zondag 31 januari 2016

The philosophical discourse of Franz Magnis Suseno

On 21 Jnauary this year I wrote on the chapter in a book by Heinz Schütte, Dialog, Kritik, Mission. Franz Magnis-Suseno, ein indonesischer Jesuit aus Detschland (Berlin: Regiospectra, 2013). Now I have read much more in this rich book and it a rich contribution to the biography of the most influential Catholic priest in the country after Mangunwijaya. It is a little bit strange that after Indonesians like Soegijopranoto and Mangun, now a German-born receives so much attention, but it may be a sign for the openness of Indonesian society.

Schütte (born 1937, social science, much experience in East Asia, especially Vietnam, lives now in Paris) was commissioned by the Goethe Institut of Jakarta to write this book. His special source were about 1000 letters of Magnis to his family (most to his mother), German writings of Magnis and interviews. In 29 chapters and 445 pages he gives a quite detailed image of Franz Magnis, from his turbulent youth: rich in Silezia, poor in relatively 1946 West Germany (the family still owned two houses a chapel and 130 hectares of land), education with Jesuits in Sankt Blasius and Pullach, Gymnasium and Philosophy), 29 January 1961 arrival in Jakarta. The 1960s were dedicated to study: Giri Sonta for Javanese, Kanisius College in Jakarta as a teacher, 1964-8 study of theology in Yogyakarta. In 1969 he was a first professor of in the Driyarkara School of Philosophy with eight Jesuits students (213)
It was quite a decision the beginning of Driyarkara. Back from Yogyakarta where the major seminary had begun in the 1930s, because that was the centre of javanese culture, far away from colonial politics. But in 1969 Jakarta was becoming political and cultural centre.
Chapter XII is on the 30 September events seen from Yogyakarta. In letters to Germany he gives some details about the feeling of liberation from Communism: erlösende Befreiung (134), with the Catholics students as the front soldiers against that evil Speerspitzei! P. 138-140 has a short image of the former Australian Baptist missionary Clive Williams, who became English teacher to Soeharto and lived close to his house in Jalana Cendaa later (much more on Clie Williams in the Shades of Grey by Jusuf Wanandi). This section also tells about the enormous increase in conversions in the later 1960s. But also support for prisoners, sometimes in a minimal way: just hear confession to people who later were taken to the execution (144)
Between 1971-4 took his PhD in Munich. In fact he began in October 1971 and finished the first draft of his thesis in May 1973. It was a continuation of his fascination for the young philosopher Karl Marx: the exploited classes, in order to let themselves be exploited, have to be sufficiently oppressed (246).
Returning to Jakarta he was happy to see two more philosophical centres: Harun Nasution at the Islamic University (still IAIN at the time) and Takdir Alisjahbana at UI (209).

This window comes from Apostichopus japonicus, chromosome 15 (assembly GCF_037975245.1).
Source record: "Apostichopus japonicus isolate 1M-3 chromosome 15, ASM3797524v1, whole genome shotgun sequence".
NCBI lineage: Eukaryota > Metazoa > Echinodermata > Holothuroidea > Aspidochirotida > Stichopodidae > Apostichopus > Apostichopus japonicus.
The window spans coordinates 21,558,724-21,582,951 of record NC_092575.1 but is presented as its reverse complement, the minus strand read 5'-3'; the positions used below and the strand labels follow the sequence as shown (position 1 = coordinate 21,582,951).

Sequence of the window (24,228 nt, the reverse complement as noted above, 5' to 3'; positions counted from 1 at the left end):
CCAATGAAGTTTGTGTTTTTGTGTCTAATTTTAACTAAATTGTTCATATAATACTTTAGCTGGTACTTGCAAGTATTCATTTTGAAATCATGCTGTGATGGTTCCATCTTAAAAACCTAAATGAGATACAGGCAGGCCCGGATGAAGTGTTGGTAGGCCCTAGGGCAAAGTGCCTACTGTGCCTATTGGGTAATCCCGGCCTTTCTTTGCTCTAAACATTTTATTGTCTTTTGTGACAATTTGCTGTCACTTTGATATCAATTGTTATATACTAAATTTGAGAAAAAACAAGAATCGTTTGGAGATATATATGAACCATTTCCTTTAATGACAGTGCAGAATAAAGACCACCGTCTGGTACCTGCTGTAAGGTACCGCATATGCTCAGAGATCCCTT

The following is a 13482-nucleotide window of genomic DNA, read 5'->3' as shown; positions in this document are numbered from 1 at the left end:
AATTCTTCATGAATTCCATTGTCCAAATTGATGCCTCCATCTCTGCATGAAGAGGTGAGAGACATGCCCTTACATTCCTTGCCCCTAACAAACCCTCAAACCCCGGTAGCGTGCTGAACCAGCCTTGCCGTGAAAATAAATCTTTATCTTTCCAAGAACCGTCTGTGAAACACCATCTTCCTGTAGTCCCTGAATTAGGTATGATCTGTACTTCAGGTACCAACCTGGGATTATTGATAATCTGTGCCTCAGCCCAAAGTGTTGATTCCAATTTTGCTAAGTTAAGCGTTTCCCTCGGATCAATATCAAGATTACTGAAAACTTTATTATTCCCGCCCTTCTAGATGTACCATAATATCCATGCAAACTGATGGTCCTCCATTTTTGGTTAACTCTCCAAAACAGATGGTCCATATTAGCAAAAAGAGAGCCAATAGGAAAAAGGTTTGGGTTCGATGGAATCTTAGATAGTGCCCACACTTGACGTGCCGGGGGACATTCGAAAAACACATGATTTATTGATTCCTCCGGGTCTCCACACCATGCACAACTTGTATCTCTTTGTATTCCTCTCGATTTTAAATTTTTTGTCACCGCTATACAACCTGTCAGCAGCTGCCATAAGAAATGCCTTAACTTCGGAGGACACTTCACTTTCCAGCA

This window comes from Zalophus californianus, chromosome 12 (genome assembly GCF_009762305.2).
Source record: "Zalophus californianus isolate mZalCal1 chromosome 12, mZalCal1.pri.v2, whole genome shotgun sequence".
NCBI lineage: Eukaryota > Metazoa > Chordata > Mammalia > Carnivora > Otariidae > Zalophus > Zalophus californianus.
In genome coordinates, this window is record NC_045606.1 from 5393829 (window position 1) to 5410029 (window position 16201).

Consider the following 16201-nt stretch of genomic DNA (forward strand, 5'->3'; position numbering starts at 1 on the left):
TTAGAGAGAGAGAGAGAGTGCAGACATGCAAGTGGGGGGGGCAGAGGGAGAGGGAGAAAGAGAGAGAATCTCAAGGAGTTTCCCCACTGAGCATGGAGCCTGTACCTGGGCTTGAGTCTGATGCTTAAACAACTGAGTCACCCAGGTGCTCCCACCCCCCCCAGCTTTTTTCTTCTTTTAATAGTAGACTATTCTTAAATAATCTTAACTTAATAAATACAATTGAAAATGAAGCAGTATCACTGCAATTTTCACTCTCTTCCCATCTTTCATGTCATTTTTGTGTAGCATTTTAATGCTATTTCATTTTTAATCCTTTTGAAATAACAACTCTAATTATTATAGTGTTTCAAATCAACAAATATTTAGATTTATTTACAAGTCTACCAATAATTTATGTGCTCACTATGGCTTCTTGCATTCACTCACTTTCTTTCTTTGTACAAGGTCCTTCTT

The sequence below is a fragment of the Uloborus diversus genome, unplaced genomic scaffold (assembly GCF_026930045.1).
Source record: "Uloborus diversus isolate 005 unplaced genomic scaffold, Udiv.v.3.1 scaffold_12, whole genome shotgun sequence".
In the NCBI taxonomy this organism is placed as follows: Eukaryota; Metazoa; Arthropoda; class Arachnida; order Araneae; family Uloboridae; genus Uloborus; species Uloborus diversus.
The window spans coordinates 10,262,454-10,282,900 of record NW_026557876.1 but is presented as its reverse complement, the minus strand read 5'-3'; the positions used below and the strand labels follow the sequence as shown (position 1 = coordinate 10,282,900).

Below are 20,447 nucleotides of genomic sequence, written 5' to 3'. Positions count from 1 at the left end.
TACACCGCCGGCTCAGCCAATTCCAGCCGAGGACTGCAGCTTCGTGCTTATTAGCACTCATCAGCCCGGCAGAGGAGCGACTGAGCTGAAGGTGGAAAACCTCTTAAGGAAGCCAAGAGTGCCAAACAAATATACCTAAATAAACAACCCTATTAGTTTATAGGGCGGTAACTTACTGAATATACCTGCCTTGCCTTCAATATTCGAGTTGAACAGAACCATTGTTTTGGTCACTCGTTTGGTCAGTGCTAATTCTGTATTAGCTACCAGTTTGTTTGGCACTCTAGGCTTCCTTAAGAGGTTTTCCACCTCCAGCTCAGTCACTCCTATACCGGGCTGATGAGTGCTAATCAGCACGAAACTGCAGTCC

In 1981 Magnis published a book in German, which was translated in 1984 in Javanese. It is about Javanese Ethics (or in German: Javanese Wisdom and Ethics). At that time I was teaching at the Islamic institutions in Jakarta and later Yogyakarta. I regretted that he acknowledged with Koentjaraningrat and Geertz that there are wo subcultures in Java: Islamic and 'Javanese' (in fact abangan. Heconcentrated not on the Islamic stream, but on the Javanese. That was the general Jesuit strategy: not Malay and Islamic, but pure Javanese as long as possible. In the 1993 of my book Duch Colonialism and Indonesian Islam (Amsterdam: Rodopi 1994: 147) I wrote about the Jesuits Jan Bakker, Franz Magnis and J.B. Banawiratma that "Again and again Javanism is cited as partner in dialogue, while Islam is not considered as a proper or even a possible candidate." This was then read by Nurcholis Madjid, who prepared his return to Indonesia and used in the polemic. I was at the time already teaching courses of Western approach to Islam and preparing what later became the four books on the common reading of the religious past by Muslims and Christians: the books on Adam and Jesus, the commentary on Juz 'Amma and the commentary on Surat Baqara.
In retrospect I have to correct my statements of 1993: Magnis took not the difficult path of formal Islamic doctrine, but the common interest in philosophical thinking and practical ethical discourse. That is not only an easier path, it is also more productive.
Mucvh more could be said from this rich book about this inspiring personality. In quite a few places Jusuf Wanandi, besides father Beek is described as too close to Soeharto. Page 274 writes that in 1981 fellow Jesuit Johannes Müller was expelled from Indonesia because of too open criticism of the Soeharto regime. Müller has, with Banawiratma, been teaching ion Yogyakarta. Magnis was not so direct (at that time, now he is open in opinions about MUI, Jokowi, but nevertheless received this great award in 2015). Fellow Jesuit Baskara Wardaya is also quoted on page 274: 'One of the great merits of Magnis is that he saved the Catholics from a too close identification with the Wanandi brothers, with Beek and CSIS'.